The Sea Shepherd Conservation Society was recently in the news when their very expensive Batmobile-like boat, the Ady Gil, flying the skull-and-crossbones, collided with a Japanese whaling ship. What do you think of the group’s tactics?

There are lots of problems with the opposition to Japanese whaling. I was a very radical political activist in my time, and I would still consider myself to be so. But Sea Shepherd’s emotions seem to be getting in the way of the pragmatic reality of the situation. I find it very arrogant and hubristic, decorating one’s boat to resemble the Batmobile, for instance. Capt. Paul Watson, the founder of Sea Shepherd, is like this modern Ahab.

I was recently in Tasmania and met one of his acolytes — it was like meeting someone from Jonestown, from a cult. The Red Hot Chili Peppers and Trudie Styler, Sting’s wife, give money to Sea Shepherd, because it’s a popular cause. And for good reason — the punk in me agrees with the gesture in a way. But I wonder whether it’s doing whales a disservice, being so confrontational and potentially undermining the political dialogue. It might just be the awful compromise that we have to allow Japan to hunt whales in coastal waters.

For a long time, we didn’t really know what whales really looked like. Underwater photography didn’t really come into use until the 1960s. How did that change our relationship to whales?

It showed them to us. We knew what the world looked like from outer space before we knew what sperm whales looked like underwater. How they move, how they behave. It’s a symptom of how little we know, of what infancy cetacean science finds itself in. As simple a matter as the way a whale calf suckles from its mother, for instance: Do they use their nostrils or their mouths? It’s a basic fact of natural behavior — yet we still aren’t sure. Of course in seeing whales, whales see us. We change their world by entering it. For centuries whales knew humans only from above. Now they experience these extraterrestrials descending upon them. I might turn the question around and ask, what effect does that have on them?

“Moby-Dick” seems chock-full of subtle and not-so-subtle homoeroticism. Do you think this was intentional on Melville’s part?

It is no coincidence, I would contend, that Melville’s most famous work is called “Moby-Dick.” One entire chapter, “The Cassock,” is devoted to the whale’s foreskin. Melville undoubtedly portrays the entire animal in a phallic manner. It is also, as we would now see it, itself the shape of a sperm. After all, it gained its name from the fact that the hot oil from its nose turned cloudy as its head was pierced — early sailors believed this to be the animal’s semen; hence its name.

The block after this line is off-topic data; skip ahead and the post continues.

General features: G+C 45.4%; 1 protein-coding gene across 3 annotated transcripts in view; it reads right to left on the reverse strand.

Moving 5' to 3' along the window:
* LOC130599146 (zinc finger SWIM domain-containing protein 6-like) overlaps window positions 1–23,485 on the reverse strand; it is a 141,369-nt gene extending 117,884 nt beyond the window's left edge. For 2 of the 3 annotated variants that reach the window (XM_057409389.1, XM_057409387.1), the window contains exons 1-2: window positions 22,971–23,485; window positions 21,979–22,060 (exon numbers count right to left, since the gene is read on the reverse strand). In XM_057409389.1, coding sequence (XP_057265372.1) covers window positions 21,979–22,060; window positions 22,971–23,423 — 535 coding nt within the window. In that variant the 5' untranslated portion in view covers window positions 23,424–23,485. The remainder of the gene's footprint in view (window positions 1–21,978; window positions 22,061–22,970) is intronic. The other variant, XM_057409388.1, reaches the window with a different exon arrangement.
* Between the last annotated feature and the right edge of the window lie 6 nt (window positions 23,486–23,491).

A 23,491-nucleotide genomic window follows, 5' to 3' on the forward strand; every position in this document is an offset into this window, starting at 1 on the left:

“A Squeeze of the Hand” must be one of the most homoerotic passages in 19th-century fiction — the scene in which the whalers sit around a vat of spermaceti, squeezing out the lumps. Ishmael rhapsodizes on the accidental contact with other men’s hands in the oily mélange. It’s virtually a circle jerk. Melville makes many other references to male love in his work. Yet I’m at pains not to reduce Melville’s story to the idea of reclaiming him as a gay writer. I kind of don’t believe in gay writers. No one describes Charles Dickens as a straight writer.

At the end of the book, you finally jump into the water with a giant sperm whale. What was that like?

Normally you see the whale from the surface of the ocean, or dead, or mediated. So going into the world of the whale was a complete mindfuck. I felt slightly insane, partly because of its sonar echo-locating my skeleton. It’s a powerful electrical charge going through your body; you feel this 3-D image of yourself being relayed back to the whale, much as you might see your reflection in the mirror. And yet it’s entirely silent.

This female whale eyeballed me and then jack-knifed through the blue into the black. It was just so improbable. It’s like a CGI re-creation of a whale. It’s almost laughable. For three days afterward I’d close my eyes and this whale would swim through my head. At that range, you can just tell they’re sentient, intelligent animals. I felt like I ought to apologize to it for the weight of history I’d brought with me into the water.

Jed Lipinski is an editorial fellow at Salon.